OTTAWA, ON (December 16, 2020): With case tallies rising, much of Canada is or could be facing even tighter COVID-19 restrictions and lockdown measures. However, such restrictions come at a cost; is that cost worth paying again this winter?
In a new MLI commentary titled “Rethinking lockdowns: The risks and trade-offs of public health measures to prevent COVID-19 infections,” Dr. Ari Joffe, a specialist in pediatrics and pediatric infectious diseases, examines both the efficacy and cost of lockdown measures employed in Canada and globally in early 2020. He finds that based on the most recent empirical data, the cost of lockdown measures widely exceeds their benefits.
“I was an initial proponent of lockdowns,” explains Dr. Joffe. However, as better information emerged, he re-examined the efficacy of such programs and found them harder to justify.
In particular, as the pandemic has progressed, societies have found that the infection fatality rate is lower than was initially feared when lockdown measures were first implemented. Dr. Joffe also notes that we have a much better understanding of who is at risk, arguing that “less than 10 percent of the population is at high-risk, accounting for more than 90 percent of potential deaths from COVID-19.”
Furthermore, lockdowns were generally an emergency measure implemented with little in the way of a meaningful exit strategy – at least, beyond simply waiting for an effective vaccine. The resurgence of cases throughout much of the world, and the return to lockdowns in various jurisdictions, points to some of the drawbacks associated with an overreliance of such nonpharmaceutical interventions.
Lockdowns have also resulted in a wide-range of unintended ramifications. Economic damage, delays in “non-urgent” surgeries, diagnoses, and treatments, and excess deaths arising from the “collateral effects” of lockdown measures should all be considered as policy-makers weigh future measures.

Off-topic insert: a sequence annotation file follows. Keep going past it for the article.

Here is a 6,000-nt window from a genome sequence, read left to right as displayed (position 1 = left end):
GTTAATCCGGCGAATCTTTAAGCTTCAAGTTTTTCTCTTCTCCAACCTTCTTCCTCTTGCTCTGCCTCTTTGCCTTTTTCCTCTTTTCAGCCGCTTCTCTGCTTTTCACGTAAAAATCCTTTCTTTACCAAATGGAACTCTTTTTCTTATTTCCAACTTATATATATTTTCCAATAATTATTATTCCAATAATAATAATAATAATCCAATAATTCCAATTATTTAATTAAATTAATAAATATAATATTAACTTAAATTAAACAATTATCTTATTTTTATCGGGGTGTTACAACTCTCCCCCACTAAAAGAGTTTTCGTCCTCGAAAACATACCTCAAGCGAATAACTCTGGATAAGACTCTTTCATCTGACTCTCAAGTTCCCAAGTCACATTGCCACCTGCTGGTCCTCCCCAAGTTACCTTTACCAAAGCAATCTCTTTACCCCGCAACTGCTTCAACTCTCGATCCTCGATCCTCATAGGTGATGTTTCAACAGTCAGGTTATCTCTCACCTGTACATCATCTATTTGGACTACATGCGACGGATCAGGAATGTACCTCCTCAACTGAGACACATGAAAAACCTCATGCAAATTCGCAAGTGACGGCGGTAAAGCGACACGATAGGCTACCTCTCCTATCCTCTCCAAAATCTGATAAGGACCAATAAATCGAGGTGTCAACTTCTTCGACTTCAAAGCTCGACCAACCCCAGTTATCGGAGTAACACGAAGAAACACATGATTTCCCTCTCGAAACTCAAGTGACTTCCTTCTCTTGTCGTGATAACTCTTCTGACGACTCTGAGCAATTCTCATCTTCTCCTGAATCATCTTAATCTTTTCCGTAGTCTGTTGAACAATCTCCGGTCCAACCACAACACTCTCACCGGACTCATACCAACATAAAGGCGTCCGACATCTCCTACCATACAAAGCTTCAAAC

Dr. Joffe argues that Canadians have been essentially presented with a “false dichotomy” – between a choice of either economically-damaging lockdowns or lethal inaction. However, his analysis finds that the costs of the lockdown measures compare poorly against their purported benefits when measured by Quality Adjusted Life Years, or QALY.
“Various cost-benefit analyses from different countries, including some of these costs, have consistently estimated the cost in lives from lockdowns to be at least five to 10 times higher than the benefit, and likely far higher,” writes Dr. Joffe.
Instead of resorting to lockdowns, policy-makers must better balance priorities while still protecting those most vulnerable to the virus. Some recommendations for a recalibrated response include:
- Better public education on the cost-benefit analysis of conducting lockdowns, and ensure that future consideration of lockdowns factor in more than just COVID-19 cases numbers.
- Keeping schools open due to the low morbidity and transmission risks associated with children.
- Focus restrictions and protection measures on high-risk populations.
- Improve surge capacity in healthcare settings if real-time data suggests a need.
“The decision to adopt repeated or prolonged lockdown measures cannot be based on COVID-19 numbers alone,” writes Dr. Joffe. “Instead, we need to better recognize the risks and trade-offs inherent in our public health measures.”
To learn more, read the full commentary here.
Ari R. Joffe MD, FRCPC is a specialist in pediatrics, pediatric infectious diseases, and pediatric critical care medicine. He has been at the University of Alberta and Stollery Children’s Hospital since finishing training in 1995, and is now a Clinical Professor in the Department of Pediatrics, and an adjunct Clinical Professor at the John Dossetor Health Ethics Centre.
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